Form and Content
Nadezhda Mandelstam, the wife of one of the most accomplished Russian poets of the twentieth century, Osip Mandelstam, spent most of her married life sharing the good and the bad experiences of her husband’s life. When he finally succumbed to the reign of terror in Joseph Stalin’s Soviet Union and perished in a concentration camp on December 27, 1938, she took it upon herself to preserve for posterity her husband’s poetic works; without her gallant efforts, most of Osip Mandelstam’s work would have been lost forever, since he was prevented from publishing during the last decade of his life. Her efforts are all the more remarkable since she herself was always in mortal danger, in addition to having to struggle for basic life necessities in the years after her husband’s death.
The two volumes of her memoirs cover the nineteen years that the Mandelstams spent together, from their first meeting on May Day, 1919, to their last moments together on May Day, 1938; they also include the aftermath of Osip’s death. The eighty-three titled chapters of Hope Against Hope concentrate on Mandelstam’s first arrest in 1934, final incarceration in 1938, and eventual death later that year. Hope Abandoned, almost twice as large but condensed in forty-two chapters, builds on that foundation, complementing the earlier narratives but also providing lucid comments on poetic, political, and religious subjects, as well as perceptive analyses of some of Osip Mandelstam’s poems and those of their closest friend, Anna Akhmatova. The reader cannot avoid the conclusion that the author has used the second volume as her final reckoning with her time, in order to say everything left unsaid in Hope Against Hope. Both volumes contain appendices, with biographical notes on...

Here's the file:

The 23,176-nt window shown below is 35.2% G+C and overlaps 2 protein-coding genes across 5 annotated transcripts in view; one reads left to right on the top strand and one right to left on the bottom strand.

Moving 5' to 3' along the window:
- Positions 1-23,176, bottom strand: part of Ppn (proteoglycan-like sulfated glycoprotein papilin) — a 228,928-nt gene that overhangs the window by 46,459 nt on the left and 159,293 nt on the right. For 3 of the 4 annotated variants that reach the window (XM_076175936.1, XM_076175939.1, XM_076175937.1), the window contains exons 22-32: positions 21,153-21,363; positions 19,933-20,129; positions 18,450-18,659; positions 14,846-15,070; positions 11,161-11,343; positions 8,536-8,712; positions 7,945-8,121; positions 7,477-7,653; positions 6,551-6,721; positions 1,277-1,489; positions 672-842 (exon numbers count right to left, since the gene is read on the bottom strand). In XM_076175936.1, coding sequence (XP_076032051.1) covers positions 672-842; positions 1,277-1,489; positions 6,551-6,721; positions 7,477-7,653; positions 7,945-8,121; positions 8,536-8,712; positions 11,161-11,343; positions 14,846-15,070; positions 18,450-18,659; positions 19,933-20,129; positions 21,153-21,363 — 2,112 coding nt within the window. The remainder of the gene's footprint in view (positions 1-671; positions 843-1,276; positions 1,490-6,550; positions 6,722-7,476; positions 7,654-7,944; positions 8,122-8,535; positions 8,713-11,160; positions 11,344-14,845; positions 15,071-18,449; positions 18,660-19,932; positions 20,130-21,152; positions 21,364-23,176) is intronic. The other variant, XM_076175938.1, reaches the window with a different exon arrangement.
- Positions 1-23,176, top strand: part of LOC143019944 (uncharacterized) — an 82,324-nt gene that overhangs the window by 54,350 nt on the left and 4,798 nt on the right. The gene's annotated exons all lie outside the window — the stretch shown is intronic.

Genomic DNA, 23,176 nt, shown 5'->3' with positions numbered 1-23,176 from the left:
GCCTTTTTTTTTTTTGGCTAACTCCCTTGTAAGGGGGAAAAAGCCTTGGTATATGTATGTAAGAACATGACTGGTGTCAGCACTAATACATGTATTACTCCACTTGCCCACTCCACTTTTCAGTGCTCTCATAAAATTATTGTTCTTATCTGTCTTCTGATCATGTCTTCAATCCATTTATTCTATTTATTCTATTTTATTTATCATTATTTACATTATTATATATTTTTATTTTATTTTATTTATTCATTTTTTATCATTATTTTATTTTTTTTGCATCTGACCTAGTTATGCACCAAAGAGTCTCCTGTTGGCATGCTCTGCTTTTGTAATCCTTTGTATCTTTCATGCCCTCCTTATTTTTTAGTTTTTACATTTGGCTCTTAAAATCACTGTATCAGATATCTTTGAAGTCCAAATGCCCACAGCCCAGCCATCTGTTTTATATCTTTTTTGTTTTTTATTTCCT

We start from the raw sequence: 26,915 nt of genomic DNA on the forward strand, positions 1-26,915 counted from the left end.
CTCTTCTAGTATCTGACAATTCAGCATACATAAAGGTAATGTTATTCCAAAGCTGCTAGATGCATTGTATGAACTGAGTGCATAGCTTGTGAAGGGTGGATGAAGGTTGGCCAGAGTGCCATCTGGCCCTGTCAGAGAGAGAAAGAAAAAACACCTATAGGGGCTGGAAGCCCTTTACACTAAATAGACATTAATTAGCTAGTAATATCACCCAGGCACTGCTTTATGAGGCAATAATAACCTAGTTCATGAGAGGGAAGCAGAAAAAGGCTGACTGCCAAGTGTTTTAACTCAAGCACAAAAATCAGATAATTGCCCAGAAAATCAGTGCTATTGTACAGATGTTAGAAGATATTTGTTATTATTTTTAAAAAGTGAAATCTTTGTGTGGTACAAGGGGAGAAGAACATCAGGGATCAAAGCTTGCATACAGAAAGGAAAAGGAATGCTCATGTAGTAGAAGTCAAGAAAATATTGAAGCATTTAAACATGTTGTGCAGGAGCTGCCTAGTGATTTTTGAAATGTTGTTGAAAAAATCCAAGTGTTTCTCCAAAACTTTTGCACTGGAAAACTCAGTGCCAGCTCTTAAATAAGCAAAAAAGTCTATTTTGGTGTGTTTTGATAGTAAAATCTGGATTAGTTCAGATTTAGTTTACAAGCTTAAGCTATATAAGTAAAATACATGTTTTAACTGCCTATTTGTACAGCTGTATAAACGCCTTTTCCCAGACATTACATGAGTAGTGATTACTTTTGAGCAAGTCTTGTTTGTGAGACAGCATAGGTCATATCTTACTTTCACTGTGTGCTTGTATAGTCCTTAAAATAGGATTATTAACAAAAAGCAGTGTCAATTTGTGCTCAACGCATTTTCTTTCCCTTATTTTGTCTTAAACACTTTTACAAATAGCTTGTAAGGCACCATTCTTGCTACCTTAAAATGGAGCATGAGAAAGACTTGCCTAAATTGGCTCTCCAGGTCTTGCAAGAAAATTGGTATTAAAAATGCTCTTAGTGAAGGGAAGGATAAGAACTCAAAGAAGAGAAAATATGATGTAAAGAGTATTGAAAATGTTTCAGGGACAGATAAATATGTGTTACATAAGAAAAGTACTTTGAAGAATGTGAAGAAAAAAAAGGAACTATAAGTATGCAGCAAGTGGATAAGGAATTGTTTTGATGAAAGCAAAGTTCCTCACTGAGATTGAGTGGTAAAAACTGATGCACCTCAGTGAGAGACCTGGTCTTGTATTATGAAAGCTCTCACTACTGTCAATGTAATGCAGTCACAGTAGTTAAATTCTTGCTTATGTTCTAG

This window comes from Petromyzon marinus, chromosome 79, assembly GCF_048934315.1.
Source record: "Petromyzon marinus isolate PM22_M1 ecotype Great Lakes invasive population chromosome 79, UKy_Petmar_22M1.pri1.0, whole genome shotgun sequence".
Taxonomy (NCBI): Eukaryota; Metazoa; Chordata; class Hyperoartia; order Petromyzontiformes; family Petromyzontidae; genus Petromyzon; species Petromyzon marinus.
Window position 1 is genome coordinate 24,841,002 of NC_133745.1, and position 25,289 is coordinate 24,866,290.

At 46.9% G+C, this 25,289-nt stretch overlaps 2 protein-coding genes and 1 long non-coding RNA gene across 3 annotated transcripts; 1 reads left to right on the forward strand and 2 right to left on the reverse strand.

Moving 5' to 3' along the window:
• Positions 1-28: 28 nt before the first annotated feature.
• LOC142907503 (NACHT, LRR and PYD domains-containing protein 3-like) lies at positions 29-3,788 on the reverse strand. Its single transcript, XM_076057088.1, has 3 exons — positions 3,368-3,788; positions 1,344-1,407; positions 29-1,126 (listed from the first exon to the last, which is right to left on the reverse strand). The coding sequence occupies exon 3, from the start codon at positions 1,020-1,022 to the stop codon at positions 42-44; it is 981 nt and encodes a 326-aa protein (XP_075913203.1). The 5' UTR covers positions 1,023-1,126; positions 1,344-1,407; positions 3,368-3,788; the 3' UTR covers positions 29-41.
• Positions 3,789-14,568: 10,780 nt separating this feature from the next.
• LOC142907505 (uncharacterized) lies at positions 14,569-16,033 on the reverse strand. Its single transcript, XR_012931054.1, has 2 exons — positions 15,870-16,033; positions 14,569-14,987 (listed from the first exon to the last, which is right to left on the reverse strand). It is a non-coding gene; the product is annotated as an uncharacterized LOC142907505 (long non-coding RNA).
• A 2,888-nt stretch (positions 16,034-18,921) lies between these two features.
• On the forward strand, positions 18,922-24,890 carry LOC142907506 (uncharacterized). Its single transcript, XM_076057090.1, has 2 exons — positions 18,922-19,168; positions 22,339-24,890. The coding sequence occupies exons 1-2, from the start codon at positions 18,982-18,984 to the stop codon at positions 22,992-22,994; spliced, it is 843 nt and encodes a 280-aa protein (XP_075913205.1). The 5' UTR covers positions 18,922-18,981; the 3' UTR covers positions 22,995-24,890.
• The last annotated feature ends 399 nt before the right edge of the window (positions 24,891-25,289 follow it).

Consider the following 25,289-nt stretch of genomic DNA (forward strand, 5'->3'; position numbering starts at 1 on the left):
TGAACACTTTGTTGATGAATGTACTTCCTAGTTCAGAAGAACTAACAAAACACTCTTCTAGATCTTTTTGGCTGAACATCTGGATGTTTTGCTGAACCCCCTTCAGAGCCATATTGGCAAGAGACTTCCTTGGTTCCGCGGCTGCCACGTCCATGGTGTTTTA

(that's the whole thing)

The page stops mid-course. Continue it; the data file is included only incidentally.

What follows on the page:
(The entire section is 732 words.)